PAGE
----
Lidia Schapira, MD; Judy C. Boughey, MD

Disclosures

February 13, 2013

In This Article

Editor's Note:
Because high pathologic complete response rates can now be attained by neoadjuvant therapy, the question arises as to whether less invasive surgery is advisable in some breast cancer patients. Dr. Lidia Schapira, of Harvard Medical School and Massachusetts General Hospital, spoke to the Mayo Clinic's Judy C. Boughey, MD, about the ACOSOG Z1071 trial, which looked at whether patients who had axillary lymph node involvement before neoadjuvant chemotherapy and who had a good response to systemic therapy could avoid axillary lymph node dissection. The provocative study was presented by Dr. Boughey at the 2012 San Antonio Breast Cancer Symposium (SABCS).

Can Neoadjuvant Response Mean Less Surgery?

Dr. Schapira: Given current interest in treating more patients with neoadjuvant chemotherapy, can you tell us about the study and what your findings mean for patients who have a good response to treatment?

Dr. Boughey: The hypothesis for the ACOSOG Z1071 study[1] was to see whether sentinel lymph node surgery -- a technique that removes only the first few draining lymph nodes in the axilla -- can reliably identify patients who have had a complete response to neoadjuvant therapy and therefore have no residual disease in their lymph nodes. These patients may not need further axillary surgery to remove the remaining lymph nodes. We also wanted to know whether we can reliably identify patients who have residual disease and in whom axillary dissection may be beneficial.

Dr. Judy Boughey

Dr. Schapira: What prompted this study?

Dr. Boughey Over the past 5-10 years we have seen a significant increase in the rates of pathologic complete response to neoadjuvant chemotherapy. As we improve our targeted and systemic therapies and are able to eradicate disease more effectively from the breast and lymph nodes, it becomes important to assess whether we can tailor surgical therapy on the basis of response to neoadjuvant chemotherapy.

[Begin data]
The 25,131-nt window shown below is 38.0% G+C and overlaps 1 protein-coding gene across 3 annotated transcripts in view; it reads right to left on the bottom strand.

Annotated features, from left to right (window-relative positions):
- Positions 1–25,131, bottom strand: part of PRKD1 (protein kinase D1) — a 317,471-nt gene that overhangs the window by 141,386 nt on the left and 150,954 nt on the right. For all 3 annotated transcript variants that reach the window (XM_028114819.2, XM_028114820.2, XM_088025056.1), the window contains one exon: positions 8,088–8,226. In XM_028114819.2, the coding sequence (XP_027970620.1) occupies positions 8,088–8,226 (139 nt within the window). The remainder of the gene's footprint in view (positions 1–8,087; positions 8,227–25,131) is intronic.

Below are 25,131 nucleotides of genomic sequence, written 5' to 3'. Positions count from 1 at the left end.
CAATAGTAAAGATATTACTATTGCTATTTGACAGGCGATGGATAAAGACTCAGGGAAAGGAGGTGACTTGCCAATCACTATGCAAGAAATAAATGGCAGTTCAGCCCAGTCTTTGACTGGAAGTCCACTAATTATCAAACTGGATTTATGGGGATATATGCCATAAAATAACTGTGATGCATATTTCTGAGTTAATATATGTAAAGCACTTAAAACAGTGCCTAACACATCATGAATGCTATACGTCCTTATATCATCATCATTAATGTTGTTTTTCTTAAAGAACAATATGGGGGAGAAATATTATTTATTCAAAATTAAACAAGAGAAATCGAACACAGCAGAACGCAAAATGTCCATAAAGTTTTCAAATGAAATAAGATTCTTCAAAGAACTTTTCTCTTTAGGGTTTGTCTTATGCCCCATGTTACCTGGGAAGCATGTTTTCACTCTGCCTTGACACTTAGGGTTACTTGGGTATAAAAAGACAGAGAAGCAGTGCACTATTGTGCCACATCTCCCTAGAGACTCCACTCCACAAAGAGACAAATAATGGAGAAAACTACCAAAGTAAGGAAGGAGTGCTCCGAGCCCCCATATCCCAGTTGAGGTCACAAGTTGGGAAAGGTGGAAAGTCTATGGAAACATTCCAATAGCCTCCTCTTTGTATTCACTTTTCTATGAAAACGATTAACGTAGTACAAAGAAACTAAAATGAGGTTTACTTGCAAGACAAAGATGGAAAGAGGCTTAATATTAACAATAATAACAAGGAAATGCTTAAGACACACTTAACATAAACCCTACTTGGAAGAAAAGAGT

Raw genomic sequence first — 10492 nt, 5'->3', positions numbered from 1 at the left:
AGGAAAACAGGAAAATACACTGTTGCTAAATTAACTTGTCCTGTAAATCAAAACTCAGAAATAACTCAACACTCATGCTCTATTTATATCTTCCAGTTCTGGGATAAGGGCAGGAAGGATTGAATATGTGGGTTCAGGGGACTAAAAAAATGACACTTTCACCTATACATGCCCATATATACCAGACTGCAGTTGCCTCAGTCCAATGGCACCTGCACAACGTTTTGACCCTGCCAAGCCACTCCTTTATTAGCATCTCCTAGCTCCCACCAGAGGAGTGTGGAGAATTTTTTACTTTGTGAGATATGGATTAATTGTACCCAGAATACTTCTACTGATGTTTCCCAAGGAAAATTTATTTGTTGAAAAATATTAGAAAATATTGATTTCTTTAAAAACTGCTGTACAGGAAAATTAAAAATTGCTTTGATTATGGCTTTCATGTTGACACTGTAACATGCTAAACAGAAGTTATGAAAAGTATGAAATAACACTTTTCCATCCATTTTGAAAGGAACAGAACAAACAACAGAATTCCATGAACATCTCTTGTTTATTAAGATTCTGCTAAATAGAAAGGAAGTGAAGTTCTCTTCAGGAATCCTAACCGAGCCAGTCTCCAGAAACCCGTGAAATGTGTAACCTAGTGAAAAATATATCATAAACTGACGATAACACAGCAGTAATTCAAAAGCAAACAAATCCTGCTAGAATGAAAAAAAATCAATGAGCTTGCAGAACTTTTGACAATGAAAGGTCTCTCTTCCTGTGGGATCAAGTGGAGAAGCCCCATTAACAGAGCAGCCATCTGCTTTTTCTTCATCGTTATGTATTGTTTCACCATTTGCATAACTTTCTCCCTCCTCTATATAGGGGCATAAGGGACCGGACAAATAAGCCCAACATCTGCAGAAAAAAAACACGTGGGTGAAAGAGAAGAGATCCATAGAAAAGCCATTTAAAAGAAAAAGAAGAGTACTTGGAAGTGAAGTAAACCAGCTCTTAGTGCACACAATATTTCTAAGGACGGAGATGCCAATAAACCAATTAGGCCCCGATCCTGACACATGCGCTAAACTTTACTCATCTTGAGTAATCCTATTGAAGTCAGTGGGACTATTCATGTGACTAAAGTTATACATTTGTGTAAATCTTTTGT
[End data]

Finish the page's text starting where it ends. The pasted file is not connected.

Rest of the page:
If node-positive patients receive neoadjuvant chemotherapy, the current standard of care is removal of all of the lymph nodes with axillary lymph node dissection after chemotherapy. The aim of the study was to determine whether we can be less invasive in the extent of axillary surgery in patients who present with node-positive breast cancer and who are treated with neoadjuvant chemotherapy. The hypothesis was that sentinel lymph node surgery could be a successful way to stage the axilla in patients with node-positive breast cancer who receive neoadjuvant chemotherapy and then undergo definitive breast surgery. The primary endpoint was the false-negative rate of the sentinel lymph node procedure in patients with clinical N1 disease at presentation who had at least 2 sentinel lymph nodes evaluated pathologically.

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Video: Sentinel lymph node surgery used in the ACOSOG Z1071 trial

Dr. Schapira: What did you find?

Dr. Boughey: We enrolled 756 women from 136 institutions over a 2-year period. We closed the study 2 years early because we had superb enrollment from our investigators, which was very exciting. When we looked at the overall cohort of 639 women who had a sentinel node identified and underwent axillary lymph node dissection, sentinel node surgery was a reliable procedure identifying the correct nodal status in 91.2% of women. Out of that cohort, disease was completely eradicated from the lymph nodes in about 40% of patients (255 patients). This is the group that potentially could be spared axillary lymph node dissection. The remaining 60% had residual disease in the lymph nodes.

Dr. Schapira: How many of the patients in your study had a sentinel node biopsy prior to neoadjuvant chemotherapy?

Dr. Boughey: Sentinel node surgery prior to neoadjuvant chemotherapy was not permitted in this study. All patients enrolled in this study were cytologically or histologically proven node-positive with a percutaneous fine-needle aspiration biopsy or core needle biopsy.

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